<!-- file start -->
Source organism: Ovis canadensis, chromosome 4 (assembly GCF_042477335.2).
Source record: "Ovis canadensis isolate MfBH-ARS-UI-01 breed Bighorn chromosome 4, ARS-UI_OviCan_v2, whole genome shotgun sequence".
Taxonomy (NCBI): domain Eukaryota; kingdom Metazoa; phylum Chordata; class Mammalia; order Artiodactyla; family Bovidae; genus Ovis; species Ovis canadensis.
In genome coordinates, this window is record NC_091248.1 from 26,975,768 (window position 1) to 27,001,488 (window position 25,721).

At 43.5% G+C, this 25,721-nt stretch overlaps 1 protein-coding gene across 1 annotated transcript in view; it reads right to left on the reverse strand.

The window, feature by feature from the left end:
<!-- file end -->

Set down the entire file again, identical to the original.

Source organism: Ovis canadensis, chromosome 4 (assembly GCF_042477335.2).
Source record: "Ovis canadensis isolate MfBH-ARS-UI-01 breed Bighorn chromosome 4, ARS-UI_OviCan_v2, whole genome shotgun sequence".
Taxonomy (NCBI): domain Eukaryota; kingdom Metazoa; phylum Chordata; class Mammalia; order Artiodactyla; family Bovidae; genus Ovis; species Ovis canadensis.
In genome coordinates, this window is record NC_091248.1 from 26,975,768 (window position 1) to 27,001,488 (window position 25,721).

At 43.5% G+C, this 25,721-nt stretch overlaps 1 protein-coding gene across 1 annotated transcript in view; it reads right to left on the reverse strand.

The window, feature by feature from the left end: